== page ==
Asia SM stagnates on low demand, increased supply

21 April 2008 07:05  [Source: ICIS news]

SINGAPORE (ICIS news)--Spot prices in the Asian styrene monomer (SM) market have remained directionless for over a month on high inventories, low demand and an expected rise in production, market participants said on Monday.

SM spot prices in the key Chinese market were stagnating at $1,410-1,450/tonne CFR (cost and freight) since late February, according to global chemical market intelligence service ICIS pricing.

Rising crude prices failed to boost SM prices while flagging end-user demand in the downstream styrenic resins sector since the end of the Lunar New Year holidays did not pull down prices either.

“The lack of definitive price direction had curtailed spot deals as traders had become cautious,” said a trader in Shanghai.

End-users similarly kept to contract volumes and avoided the spot market.

“Basically, most end-users have sufficient SM stocks and with uncertain demand for resins like polystyrene (PS), expandable polystyrene (EPS) and ABS [acrylonitrile-butadiene-styrene], end-users like us will not venture to buy spot material,” said a Taiwanese EPS manufacturer.

However, some signs of an end to the deadlock were said to be emerging as the inventories along the eastern Chinese shore tanks had started to decline in recent weeks.

Estimates by traders pegged the volume in the low 80,000 tonnes, down from around 130,000 tonnes in the first half of March.

Chinese end-users and distributors had picked up parcels over the past weeks given that domestic Chinese parcels quoted in yuan, and dollar-denominated bonded tank material, have been trading at a sharp discount to CFR China cargoes.  

“The inventories in the shore tanks had been steadily declining and a portion of the material currently sitting there had been purchased and will be delivered to customers soon,” said a trader in eastern China.

“Limited arbitrage from the US to China over the past months had also helped tighten supply in Asia, which could lead to potentially higher prices when Chinese shore tank materials get digested,” said a broker in the SM market.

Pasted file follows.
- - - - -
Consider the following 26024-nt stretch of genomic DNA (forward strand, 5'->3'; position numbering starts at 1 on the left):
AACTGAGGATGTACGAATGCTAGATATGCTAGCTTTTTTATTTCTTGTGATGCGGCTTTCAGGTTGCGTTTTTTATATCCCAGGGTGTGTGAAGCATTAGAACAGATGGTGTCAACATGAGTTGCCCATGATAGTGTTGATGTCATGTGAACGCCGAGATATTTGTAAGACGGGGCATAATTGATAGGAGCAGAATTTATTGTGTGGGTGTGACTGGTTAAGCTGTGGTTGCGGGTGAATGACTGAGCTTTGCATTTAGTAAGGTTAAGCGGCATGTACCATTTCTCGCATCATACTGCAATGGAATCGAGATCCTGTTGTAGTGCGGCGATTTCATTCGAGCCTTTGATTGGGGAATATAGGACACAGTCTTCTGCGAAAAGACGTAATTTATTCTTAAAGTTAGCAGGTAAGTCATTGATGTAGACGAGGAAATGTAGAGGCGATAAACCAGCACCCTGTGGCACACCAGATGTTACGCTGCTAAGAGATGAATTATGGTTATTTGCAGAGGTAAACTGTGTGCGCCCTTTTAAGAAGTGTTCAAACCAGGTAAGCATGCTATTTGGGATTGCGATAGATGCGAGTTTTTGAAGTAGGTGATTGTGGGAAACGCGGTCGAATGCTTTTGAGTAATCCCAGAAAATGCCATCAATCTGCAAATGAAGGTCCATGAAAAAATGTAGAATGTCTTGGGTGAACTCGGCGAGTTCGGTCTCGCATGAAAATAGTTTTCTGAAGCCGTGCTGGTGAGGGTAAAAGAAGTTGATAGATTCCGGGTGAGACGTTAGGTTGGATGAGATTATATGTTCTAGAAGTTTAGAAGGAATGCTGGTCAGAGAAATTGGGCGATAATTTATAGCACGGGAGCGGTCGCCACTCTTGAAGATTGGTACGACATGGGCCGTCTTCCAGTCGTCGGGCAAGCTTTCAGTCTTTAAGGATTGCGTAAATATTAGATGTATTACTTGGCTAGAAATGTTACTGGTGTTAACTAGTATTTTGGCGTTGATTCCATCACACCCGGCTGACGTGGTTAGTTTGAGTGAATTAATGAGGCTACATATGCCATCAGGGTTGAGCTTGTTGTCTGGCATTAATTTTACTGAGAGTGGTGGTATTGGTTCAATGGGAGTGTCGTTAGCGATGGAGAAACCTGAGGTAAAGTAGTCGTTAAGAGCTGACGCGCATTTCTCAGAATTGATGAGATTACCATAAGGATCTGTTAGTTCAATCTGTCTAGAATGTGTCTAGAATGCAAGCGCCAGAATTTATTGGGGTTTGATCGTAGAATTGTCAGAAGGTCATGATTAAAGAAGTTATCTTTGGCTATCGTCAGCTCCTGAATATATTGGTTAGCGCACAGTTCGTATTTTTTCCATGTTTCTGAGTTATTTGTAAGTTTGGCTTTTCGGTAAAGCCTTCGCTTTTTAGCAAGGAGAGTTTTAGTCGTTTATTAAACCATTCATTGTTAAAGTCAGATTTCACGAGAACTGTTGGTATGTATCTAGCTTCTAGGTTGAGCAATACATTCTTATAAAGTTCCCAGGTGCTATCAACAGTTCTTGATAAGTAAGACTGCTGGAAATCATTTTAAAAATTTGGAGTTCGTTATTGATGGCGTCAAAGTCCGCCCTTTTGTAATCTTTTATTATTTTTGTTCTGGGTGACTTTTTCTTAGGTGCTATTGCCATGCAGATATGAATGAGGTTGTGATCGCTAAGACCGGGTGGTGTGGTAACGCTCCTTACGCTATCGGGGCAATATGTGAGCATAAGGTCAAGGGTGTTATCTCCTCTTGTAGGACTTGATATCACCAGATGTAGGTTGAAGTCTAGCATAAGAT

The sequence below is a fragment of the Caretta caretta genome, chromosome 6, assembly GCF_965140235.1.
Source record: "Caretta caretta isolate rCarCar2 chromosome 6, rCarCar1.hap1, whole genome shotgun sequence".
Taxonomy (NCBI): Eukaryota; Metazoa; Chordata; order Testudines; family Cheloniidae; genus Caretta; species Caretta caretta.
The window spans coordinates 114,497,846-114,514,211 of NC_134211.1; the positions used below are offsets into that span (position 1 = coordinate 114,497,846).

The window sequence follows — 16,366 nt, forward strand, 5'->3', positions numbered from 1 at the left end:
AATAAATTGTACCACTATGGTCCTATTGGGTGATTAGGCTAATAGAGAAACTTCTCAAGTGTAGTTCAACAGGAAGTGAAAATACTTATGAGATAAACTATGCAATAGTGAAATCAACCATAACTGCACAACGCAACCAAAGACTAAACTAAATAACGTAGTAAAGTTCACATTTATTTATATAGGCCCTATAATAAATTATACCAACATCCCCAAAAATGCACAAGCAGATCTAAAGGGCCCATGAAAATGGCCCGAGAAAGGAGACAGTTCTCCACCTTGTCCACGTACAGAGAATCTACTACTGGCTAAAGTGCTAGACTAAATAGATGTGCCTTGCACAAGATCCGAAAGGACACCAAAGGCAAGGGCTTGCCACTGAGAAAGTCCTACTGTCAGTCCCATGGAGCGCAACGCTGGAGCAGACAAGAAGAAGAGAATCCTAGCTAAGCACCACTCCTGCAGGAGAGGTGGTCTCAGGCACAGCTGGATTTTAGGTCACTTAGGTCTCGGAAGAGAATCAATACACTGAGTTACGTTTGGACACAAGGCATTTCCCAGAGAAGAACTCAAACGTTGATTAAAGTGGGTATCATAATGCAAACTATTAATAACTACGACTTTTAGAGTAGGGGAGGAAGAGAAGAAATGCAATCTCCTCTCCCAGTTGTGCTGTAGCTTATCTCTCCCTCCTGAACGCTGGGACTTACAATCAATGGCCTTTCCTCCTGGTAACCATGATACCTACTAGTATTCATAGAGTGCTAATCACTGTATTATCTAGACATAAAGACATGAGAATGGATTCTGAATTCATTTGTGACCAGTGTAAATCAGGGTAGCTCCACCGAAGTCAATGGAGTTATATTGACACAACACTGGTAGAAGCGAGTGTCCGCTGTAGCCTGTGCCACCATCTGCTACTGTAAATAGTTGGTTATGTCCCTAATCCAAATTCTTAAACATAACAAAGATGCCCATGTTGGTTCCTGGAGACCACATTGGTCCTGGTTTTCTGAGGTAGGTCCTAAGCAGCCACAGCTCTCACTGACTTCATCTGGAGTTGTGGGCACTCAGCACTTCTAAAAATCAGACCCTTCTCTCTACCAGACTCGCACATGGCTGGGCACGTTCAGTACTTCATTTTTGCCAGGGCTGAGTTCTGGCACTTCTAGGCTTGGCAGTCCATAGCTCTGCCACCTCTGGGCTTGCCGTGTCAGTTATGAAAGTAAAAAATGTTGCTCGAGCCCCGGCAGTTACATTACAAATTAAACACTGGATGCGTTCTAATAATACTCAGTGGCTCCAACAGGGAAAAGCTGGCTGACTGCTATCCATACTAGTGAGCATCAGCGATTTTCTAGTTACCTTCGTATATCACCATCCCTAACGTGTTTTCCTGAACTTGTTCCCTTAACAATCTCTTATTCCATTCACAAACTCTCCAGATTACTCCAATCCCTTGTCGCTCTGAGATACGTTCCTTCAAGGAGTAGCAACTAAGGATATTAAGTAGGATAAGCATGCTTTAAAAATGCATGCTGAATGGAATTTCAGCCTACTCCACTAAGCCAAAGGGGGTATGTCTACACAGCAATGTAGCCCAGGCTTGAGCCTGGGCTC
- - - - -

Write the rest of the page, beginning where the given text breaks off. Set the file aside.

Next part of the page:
Another trader in South Korea added to the bullish outlook saying that buoyant crude prices had boosted benzene numbers, which would have a spill-over effect on SM values.

Other less optimistic players included several end-users who believed that demand for SM would remain poor even after the Chinese Labour Day holidays.

They anticipated a significant pick up of styrenic resins demand only from July with the months of May and June expected to remain sluggish.

“Given the recession fears in the US, orders for finished products flowing to China had been limited. Coupled with the government’s tight credit policy and labour shortages in the southern regions, the manufacturing sector would likely remain slow and hence result in a slower consumption for resins,” said a resins trader in Hong Kong.

Operating rates at styrenic resins factories in China had been reduced due to mounting inventories, producers with plants in China said.

Others in the bearish camp talked about an increase in SM supply from May as Japanese facilities like Asahi Kasei, Idemitsu Kosan, Nippon SM would have completed their turnarounds and subsequently ramp up productions.

Taiwan’s TSMC had also ended its maintenance in mid-March while Indonesia’s SMI would complete planned improvements at its unit by May.

Additional output from Shangliang Lishide’s 200,000 tonnes/year No 2 unit would be available to the market in May while South Korea-based Lotte Daesan’s newly expanded capacity of 150,000 tonnes/year in the second half of April would likely be available to customers during the same time, said a South Korean trader. 

“Given these additional supplies towards the middle of the year, demand from the styrenic resins sector would have to be robust to prevent the SM market from slumping,’ said an end-user in China.

For more on these chemicals visit ICIS chemical intelligence

By: Clive Ong
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